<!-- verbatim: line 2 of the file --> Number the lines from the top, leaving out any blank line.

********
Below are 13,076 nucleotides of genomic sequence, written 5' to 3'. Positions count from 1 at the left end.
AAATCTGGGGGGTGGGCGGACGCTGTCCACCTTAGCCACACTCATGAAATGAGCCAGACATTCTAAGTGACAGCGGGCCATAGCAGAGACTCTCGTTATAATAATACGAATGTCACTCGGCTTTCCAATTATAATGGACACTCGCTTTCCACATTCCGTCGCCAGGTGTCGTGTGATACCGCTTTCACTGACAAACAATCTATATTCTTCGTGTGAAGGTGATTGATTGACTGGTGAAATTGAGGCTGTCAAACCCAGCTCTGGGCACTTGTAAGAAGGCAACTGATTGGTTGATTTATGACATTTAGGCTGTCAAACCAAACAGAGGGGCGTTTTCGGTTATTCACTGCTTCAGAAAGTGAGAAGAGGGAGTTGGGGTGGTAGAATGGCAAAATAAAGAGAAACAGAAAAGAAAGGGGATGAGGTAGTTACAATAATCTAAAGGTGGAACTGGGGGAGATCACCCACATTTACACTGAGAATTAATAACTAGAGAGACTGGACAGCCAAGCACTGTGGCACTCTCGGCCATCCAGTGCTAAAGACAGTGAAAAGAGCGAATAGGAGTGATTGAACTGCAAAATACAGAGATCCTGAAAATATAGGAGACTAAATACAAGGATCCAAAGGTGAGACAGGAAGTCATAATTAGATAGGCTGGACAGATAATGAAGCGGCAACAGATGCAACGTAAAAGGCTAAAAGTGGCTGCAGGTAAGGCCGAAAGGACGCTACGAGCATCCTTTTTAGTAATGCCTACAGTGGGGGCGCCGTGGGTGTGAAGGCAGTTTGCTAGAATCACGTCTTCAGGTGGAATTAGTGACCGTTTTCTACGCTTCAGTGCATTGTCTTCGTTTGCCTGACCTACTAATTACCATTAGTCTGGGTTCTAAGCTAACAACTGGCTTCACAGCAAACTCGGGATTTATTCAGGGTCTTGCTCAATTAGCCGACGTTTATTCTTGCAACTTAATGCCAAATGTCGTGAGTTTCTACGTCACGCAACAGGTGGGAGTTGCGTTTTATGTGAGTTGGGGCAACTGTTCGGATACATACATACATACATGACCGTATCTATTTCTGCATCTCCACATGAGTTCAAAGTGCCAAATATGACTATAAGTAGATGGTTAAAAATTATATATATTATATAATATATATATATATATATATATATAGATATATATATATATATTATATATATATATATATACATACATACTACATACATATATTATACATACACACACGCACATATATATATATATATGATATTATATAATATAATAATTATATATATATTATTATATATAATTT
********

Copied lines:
AAATCTGGGGGGTGGGCGGACGCTGTCCACCTTAGCCACACTCATGAAATGAGCCAGACATTCTAAGTGACAGCGGGCCATAGCAGAGACTCTCGTTATAATAATACGAATGTCACTCGGCTTTCCAATTATAATGGACACTCGCTTTCCACATTCCGTCGCCAGGTGTCGTGTGATACCGCTTTCACTGACAAACAATCTATATTCTTCGTGTGAAGGTGATTGATTGACTGGTGAAATTGAGGCTGTCAAACCCAGCTCTGGGCACTTGTAAGAAGGCAACTGATTGGTTGATTTATGACATTTAGGCTGTCAAACCAAACAGAGGGGCGTTTTCGGTTATTCACTGCTTCAGAAAGTGAGAAGAGGGAGTTGGGGTGGTAGAATGGCAAAATAAAGAGAAACAGAAAAGAAAGGGGATGAGGTAGTTACAATAATCTAAAGGTGGAACTGGGGGAGATCACCCACATTTACACTGAGAATTAATAACTAGAGAGACTGGACAGCCAAGCACTGTGGCACTCTCGGCCATCCAGTGCTAAAGACAGTGAAAAGAGCGAATAGGAGTGATTGAACTGCAAAATACAGAGATCCTGAAAATATAGGAGACTAAATACAAGGATCCAAAGGTGAGACAGGAAGTCATAATTAGATAGGCTGGACAGATAATGAAGCGGCAACAGATGCAACGTAAAAGGCTAAAAGTGGCTGCAGGTAAGGCCGAAAGGACGCTACGAGCATCCTTTTTAGTAATGCCTACAGTGGGGGCGCCGTGGGTGTGAAGGCAGTTTGCTAGAATCACGTCTTCAGGTGGAATTAGTGACCGTTTTCTACGCTTCAGTGCATTGTCTTCGTTTGCCTGACCTACTAATTACCATTAGTCTGGGTTCTAAGCTAACAACTGGCTTCACAGCAAACTCGGGATTTATTCAGGGTCTTGCTCAATTAGCCGACGTTTATTCTTGCAACTTAATGCCAAATGTCGTGAGTTTCTACGTCACGCAACAGGTGGGAGTTGCGTTTTATGTGAGTTGGGGCAACTGTTCGGATACATACATACATACATGACCGTATCTATTTCTGCATCTCCACATGAGTTCAAAGTGCCAAATATGACTATAAGTAGATGGTTAAAAATTATATATATTATATAATATATATATATATATATATATATAGATATATATATATATATTATATATATATATATATACATACATACTACATACATATATTATACATACACACACGCACATATATATATATATATGATATTATATAATATAATAATTATATATATATTATTATATATAATTT